Sharon had the difficult job of opening the festival. The first act on the first night tends to have the smallest crowd and least responsive audience. Or so I’m told by people who get around to more festivals than I do. It makes sense though, especially with Boston Calling, which kicks off at 6 o’clock on Friday night when most festival-goers are probably driving home from work still. And those who do manage to get out of work and arrive early tend to be there mostly to see the headliner, which was the iconic Beck on Friday night. All that being said, Sharon had at least 25,000 people in the house already and everyone was listening attentively. In fact, she held them in the palm of her hand as she oozed cool, coming across like her generation’s version of Joan Jett. Granted, her songs tend to be more laid back and alternative, but live tracks like “Serpents” and “Taking Chances” seemed to have meatier hooks than they do on her albums, the choruses jumping out at you like striking snakes. Another highlight was the title track from the above-mentioned EP, “I Don’t Want To Let You Down.” And that was a mission accomplished because she sure as hell didn’t let anyone in Boston down. Except, maybe, the people who couldn’t make it on time to see her on Friday night.



Signed to Interscope, Tame Impala is the semi-psychedelic pop project of Kevin Parker.  They hail from Perth, Australia and have been getting accolades ever since the 2010 release of their debut album, Innerspeaker.  Their name references the impala, which is a medium-sized antelope.  This is something I only recently became aware of, having always thought their name referenced the Chevrolet Impala automobile. Oops!

So far this year Tame Impala has released four singles, “Eventually,” “Disciples,” “‘Cause I’m A Man” and “Let It Happen.”  They will be releasing their third album, Currents, on July 17th of this year and if the singles are any indication it’s going to be one wild, trippy ride, which is exactly what their set at Boston Calling was on Friday night.  I’m talking about psychedelic to the max. Like, totally groovy, man. Seriously though, you had to wonder if someone put LSD in your drink at some point during their set between how far out there the music was and all those colorful, circular designs they had spinning around behind them on the stage. (The designs reminded me of that old drawing toy Spirograph, how it would have you draw all of these swirling circles that created these amazing, almost enchanting patterns.) All of the new singles were performed, and hypnotically at that, except for “’Cause I’m A Man.” For me, the highlight of their set came early when they opened the show with “Let It Happen,” forcing ourselves to surrender our minds to them, which, of course, we did. And they rewarded us greatly.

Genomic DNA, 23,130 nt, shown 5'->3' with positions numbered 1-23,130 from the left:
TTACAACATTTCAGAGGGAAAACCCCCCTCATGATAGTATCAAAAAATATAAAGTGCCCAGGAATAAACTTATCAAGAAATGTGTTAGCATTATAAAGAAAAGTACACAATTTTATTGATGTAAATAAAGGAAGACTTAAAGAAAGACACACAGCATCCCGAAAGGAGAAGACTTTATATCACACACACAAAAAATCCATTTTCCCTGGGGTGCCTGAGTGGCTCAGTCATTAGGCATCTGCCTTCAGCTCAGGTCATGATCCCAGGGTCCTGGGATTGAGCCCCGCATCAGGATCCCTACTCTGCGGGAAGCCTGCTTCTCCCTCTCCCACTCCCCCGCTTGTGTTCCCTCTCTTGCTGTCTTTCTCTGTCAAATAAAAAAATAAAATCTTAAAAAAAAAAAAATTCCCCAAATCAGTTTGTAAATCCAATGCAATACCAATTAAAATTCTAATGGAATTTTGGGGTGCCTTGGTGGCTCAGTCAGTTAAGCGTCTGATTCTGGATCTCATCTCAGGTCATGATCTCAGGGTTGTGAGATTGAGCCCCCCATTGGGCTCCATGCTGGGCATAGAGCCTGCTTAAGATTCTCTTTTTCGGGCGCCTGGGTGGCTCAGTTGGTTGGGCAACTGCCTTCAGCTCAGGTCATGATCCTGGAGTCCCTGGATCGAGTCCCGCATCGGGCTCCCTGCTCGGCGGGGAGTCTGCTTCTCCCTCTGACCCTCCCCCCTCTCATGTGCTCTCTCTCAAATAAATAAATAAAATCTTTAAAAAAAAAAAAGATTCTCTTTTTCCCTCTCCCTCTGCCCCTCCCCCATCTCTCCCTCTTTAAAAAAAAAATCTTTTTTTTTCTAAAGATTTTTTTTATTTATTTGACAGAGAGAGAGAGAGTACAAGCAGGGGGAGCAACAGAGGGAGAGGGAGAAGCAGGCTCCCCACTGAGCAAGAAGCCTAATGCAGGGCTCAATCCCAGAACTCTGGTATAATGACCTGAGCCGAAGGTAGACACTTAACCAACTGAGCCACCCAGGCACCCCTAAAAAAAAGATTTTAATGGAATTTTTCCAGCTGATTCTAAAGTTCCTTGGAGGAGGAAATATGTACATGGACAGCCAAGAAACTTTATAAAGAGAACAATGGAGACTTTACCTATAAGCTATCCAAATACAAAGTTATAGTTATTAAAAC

If you don’t know who Beck is, well, there’s no hope for you.  Then again, Kanye West didn’t seem to know much about Beck when he basically said that he didn’t deserve the Album of the Year award at the Grammy’s, which he bloody well did deserve.  After all, Beck is one of the most talented singer/songwriters of the last two generations; he’s been at it since the early ’90’s.